A Beginner’s Guide to the Latest Bootstrap 5 Utilities

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BootstrapSam Norton • April 16, 2021 • 14 minutes READ

Bootstrap has been one of the widely used web frontend frameworks for responsive development with cross-browser compatibility features. It allows you to quickly build a prototype without spending a large time commitment to build layout designs of your choice and adding additional CSS rules and HTML codes.

With the release of Bootstrap 5, there are a number of key updates to the framework. Bootstrap 5 consists of a wide range of utility classes that are already present in Bootstrap 4 with some newly added classes in the new release.

These utility classes are regularly used in specific situations to quickly put some styles on HTML elements without writing custom CSS rules. If you’re working in a team of web developers or web designers, it is very likely everyone will just have to use these predefined classes and voila! the result will be instant without everyone creating their own CSS rules. This will make sure that your website or app is following the best code practices and code structure consistency from the first day of the development.

In this comprehensive tutorial, I’ll teach you everything you need to know about Bootstrap 5 utility classes in a practical way. Thus, the topics that we will cover in this article are:

Background
Borders
Colors
Display
Flex
Interactions
Overflow
Position
Box Shadows
Sizing
Spacing
Text
Vertical align

Note: In some cases along the tutorial, I will not discuss or mention the previously introduced utility class but will focus on the topic utility class being conferred.

Bootstrap 5 Utilities

Background

With bootstrap, it’s easy to add some background-color CSS rule in an element to convey a specific connotation using its predefined contextual background color classes which follow it’s built-in theme colors. These are composed of a subset of color palettes for generating color schemes.

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Note: Background color utility classes do not set color or text color. You can use the contextual text color utility classes via .text-* color utilities if you want to achieve this style according to your constraint (more on this below).

The following are the supported background color utility classes that you can use when adding background-color:

Let’s take a look on how these background color utility classes work. Let’s use the markup below.

.bg-primary
.bg-secondary
.bg-success
.bg-danger
.bg-warning
.bg-info
.bg-light
.bg-dark
.bg-body
.bg-white
.bg-transparent

As you can see on our markup above, we use four responsive columns to span over the twelve-column grid layout and added the background color utility classes on each of the columns accordingly.

With some custom styles added for demonstration, we should be expecting a similar output like the image below:

Bootstrap 5 Utilities

In addition to background color utility classes, you can also quickly add a linear gradient background-color CSS rule to your elements using .bg-gradient class. This linear gradient background color utility class starts with a semi-transparent white which fades out to the bottom.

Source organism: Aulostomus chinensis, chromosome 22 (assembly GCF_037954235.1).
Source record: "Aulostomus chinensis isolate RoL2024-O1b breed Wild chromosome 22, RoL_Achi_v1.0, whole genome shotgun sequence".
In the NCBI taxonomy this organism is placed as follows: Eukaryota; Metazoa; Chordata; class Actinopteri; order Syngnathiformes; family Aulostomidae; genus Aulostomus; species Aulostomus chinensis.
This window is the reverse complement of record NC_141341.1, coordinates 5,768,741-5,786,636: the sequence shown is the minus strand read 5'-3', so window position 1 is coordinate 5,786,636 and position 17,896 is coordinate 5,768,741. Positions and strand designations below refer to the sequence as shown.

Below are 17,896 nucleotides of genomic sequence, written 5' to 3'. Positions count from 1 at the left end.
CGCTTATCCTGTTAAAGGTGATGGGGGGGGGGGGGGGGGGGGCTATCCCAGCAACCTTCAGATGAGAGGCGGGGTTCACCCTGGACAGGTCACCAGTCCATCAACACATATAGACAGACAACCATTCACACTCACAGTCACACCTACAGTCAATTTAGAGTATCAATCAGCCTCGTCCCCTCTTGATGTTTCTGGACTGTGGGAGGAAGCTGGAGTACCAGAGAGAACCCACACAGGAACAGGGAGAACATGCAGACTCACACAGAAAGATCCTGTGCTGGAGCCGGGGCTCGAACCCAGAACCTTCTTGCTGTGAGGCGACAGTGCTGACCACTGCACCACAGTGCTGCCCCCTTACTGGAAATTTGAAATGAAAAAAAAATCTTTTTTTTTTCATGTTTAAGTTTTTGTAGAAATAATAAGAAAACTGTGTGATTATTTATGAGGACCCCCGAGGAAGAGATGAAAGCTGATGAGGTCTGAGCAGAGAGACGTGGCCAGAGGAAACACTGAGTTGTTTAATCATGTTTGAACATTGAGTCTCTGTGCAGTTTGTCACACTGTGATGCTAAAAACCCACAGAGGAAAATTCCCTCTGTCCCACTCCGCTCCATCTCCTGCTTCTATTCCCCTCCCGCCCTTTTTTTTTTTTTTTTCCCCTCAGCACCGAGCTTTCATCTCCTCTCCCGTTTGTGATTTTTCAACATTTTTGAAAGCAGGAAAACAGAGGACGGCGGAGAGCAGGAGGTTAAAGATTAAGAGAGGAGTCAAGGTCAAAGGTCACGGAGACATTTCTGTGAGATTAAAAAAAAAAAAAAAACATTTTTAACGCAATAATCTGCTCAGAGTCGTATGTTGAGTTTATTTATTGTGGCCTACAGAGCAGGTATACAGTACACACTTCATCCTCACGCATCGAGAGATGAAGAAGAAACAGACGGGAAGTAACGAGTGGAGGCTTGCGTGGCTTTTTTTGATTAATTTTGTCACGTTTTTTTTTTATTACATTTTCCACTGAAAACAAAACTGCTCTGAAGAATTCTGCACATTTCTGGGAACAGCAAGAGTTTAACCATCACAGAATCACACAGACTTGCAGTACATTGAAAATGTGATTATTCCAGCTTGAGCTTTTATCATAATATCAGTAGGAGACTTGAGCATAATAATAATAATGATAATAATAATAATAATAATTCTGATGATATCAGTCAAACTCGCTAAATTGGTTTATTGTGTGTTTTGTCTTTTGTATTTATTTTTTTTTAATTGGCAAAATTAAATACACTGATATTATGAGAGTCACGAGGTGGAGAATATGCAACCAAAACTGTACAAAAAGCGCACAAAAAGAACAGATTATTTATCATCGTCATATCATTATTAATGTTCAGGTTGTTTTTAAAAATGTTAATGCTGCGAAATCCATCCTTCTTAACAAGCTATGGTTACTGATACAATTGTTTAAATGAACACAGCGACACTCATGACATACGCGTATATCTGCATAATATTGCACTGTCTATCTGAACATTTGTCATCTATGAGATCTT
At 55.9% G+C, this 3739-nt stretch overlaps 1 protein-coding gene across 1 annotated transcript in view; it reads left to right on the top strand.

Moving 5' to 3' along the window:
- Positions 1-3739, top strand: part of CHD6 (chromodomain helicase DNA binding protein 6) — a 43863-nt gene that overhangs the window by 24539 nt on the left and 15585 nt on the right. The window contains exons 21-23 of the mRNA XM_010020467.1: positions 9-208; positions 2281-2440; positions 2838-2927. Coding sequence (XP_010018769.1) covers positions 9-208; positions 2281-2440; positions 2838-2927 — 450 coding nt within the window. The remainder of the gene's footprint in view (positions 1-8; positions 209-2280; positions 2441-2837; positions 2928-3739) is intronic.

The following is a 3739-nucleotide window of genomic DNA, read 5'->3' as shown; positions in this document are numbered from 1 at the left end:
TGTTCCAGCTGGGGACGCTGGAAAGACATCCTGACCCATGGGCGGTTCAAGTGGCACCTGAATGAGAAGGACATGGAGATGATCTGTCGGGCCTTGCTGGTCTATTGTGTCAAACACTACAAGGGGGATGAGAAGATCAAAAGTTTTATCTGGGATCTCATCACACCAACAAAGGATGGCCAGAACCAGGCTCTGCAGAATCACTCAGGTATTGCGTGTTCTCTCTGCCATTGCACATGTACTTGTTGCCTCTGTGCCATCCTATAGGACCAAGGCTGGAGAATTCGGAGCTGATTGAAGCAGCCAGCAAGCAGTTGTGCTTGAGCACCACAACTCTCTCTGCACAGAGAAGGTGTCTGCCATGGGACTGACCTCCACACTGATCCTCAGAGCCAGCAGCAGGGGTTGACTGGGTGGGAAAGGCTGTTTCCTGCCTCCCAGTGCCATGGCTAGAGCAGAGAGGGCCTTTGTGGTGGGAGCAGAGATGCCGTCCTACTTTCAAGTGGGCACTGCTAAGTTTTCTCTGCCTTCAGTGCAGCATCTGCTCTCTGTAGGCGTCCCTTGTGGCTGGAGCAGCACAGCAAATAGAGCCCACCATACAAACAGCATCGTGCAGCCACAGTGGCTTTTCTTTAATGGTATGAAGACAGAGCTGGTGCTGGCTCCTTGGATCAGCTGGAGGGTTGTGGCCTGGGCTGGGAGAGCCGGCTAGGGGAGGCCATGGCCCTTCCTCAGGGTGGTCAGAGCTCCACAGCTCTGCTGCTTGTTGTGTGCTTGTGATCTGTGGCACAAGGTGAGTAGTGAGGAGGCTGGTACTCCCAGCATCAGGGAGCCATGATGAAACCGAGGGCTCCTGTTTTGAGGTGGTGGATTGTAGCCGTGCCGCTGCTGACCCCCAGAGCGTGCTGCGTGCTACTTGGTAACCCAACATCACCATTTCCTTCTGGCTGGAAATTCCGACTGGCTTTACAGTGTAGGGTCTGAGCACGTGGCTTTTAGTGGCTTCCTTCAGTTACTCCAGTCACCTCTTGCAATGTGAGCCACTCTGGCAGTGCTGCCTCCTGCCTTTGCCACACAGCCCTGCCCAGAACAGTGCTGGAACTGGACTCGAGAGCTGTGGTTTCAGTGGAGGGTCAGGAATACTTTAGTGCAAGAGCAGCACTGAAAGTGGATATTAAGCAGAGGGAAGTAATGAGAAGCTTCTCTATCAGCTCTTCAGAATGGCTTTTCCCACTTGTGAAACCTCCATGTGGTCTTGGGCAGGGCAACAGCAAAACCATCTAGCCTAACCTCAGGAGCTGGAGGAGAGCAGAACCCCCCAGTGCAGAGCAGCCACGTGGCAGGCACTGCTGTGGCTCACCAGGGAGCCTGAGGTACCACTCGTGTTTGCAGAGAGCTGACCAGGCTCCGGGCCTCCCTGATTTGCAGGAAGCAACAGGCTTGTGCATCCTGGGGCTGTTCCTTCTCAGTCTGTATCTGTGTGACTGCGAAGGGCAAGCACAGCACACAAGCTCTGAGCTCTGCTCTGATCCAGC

Using the same markup above, let’s take a look at how these linear gradients work on background color utility classes by simply adding .bg-gradient class on each column. Checkout the markup below:

.bg-primary
.bg-secondary
.bg-success
.bg-danger
.bg-warning
.bg-info
.bg-light
.bg-dark
.bg-body
.bg-white
.bg-transparent

With some custom styles added for demonstration, you should be expecting a similar output like the image below:

bg-gradient

Borders

Another CSS style that is regularly used in any layout design is border. The border properties allow you to define the style, width, and color of an element’s border. With bootstrap, you can quickly style the border and border-radius of an element by using the predefined border utility classes.

The following are the supported border utility classes that you can use when adding a border to an element:

Borders

The following are the border-color utilities built on bootstrap theme colors:

Bootstrap theme colors

Additionally, you can also define the border thickness of an element using the border width utility classes:

border width utility classes

You can also use the border-radius utility classes to quickly add a radius or rounded corner(s) to an element:

Radius or rounded corner(s) to an element

Let’s see how we can use some of these utility classes to quickly define the border properties of an element. Check out the markup below:

Link 1
Link 2
Link 3
Link 4
Link 5
Link 6

In the markup above, I’ve added some bootstrap background color utility classes to set some basic link layout design to see what is going on. Here’s a breakdown of what you need to know:

The first link has a background color of #0D6EFD because of the .bg-primary class added to it. It will also a have a border color of #0D6EFD using the .border-dark class as well as a border width of 5px with the .border-5 class added to it.
The second link has a background color of #F8F9FA with the .bg-light class added to it. Finally, we added a border on all sides with a border color of #0D6EFD using the .border-primary

The third link has a transparent background because of the .bg-transparent class added to it. It will also have a border on the bottom with color of #0DCAF0 and border thickness of 5px using the .border-bottom, .border-info and .border-5